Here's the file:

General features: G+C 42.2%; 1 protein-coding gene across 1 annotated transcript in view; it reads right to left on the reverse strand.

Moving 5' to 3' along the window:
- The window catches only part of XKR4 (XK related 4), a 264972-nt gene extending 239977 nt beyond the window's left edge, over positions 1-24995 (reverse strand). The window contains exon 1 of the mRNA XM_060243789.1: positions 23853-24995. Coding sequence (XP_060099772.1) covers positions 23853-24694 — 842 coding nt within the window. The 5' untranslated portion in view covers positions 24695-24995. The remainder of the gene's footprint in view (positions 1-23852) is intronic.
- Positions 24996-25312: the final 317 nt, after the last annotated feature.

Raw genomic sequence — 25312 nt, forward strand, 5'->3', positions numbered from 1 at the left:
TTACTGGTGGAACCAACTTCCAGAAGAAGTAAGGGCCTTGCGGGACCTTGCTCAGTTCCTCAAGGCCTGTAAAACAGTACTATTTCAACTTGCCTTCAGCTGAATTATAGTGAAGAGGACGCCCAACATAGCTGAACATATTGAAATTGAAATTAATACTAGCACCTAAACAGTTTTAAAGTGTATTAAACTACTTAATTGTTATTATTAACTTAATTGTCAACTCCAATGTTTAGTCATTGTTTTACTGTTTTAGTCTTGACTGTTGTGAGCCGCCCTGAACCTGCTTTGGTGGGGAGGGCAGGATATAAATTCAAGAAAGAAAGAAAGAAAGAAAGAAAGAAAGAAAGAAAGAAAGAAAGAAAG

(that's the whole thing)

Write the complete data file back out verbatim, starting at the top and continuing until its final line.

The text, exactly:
General features: G+C 42.2%; 1 protein-coding gene across 1 annotated transcript in view; it reads right to left on the reverse strand.

Moving 5' to 3' along the window:
- The window catches only part of XKR4 (XK related 4), a 264972-nt gene extending 239977 nt beyond the window's left edge, over positions 1-24995 (reverse strand). The window contains exon 1 of the mRNA XM_060243789.1: positions 23853-24995. Coding sequence (XP_060099772.1) covers positions 23853-24694 — 842 coding nt within the window. The 5' untranslated portion in view covers positions 24695-24995. The remainder of the gene's footprint in view (positions 1-23852) is intronic.
- Positions 24996-25312: the final 317 nt, after the last annotated feature.

Raw genomic sequence — 25312 nt, forward strand, 5'->3', positions numbered from 1 at the left:
TTACTGGTGGAACCAACTTCCAGAAGAAGTAAGGGCCTTGCGGGACCTTGCTCAGTTCCTCAAGGCCTGTAAAACAGTACTATTTCAACTTGCCTTCAGCTGAATTATAGTGAAGAGGACGCCCAACATAGCTGAACATATTGAAATTGAAATTAATACTAGCACCTAAACAGTTTTAAAGTGTATTAAACTACTTAATTGTTATTATTAACTTAATTGTCAACTCCAATGTTTAGTCATTGTTTTACTGTTTTAGTCTTGACTGTTGTGAGCCGCCCTGAACCTGCTTTGGTGGGGAGGGCAGGATATAAATTCAAGAAAGAAAGAAAGAAAGAAAGAAAGAAAGAAAGAAAGAAAGAAAGAAAG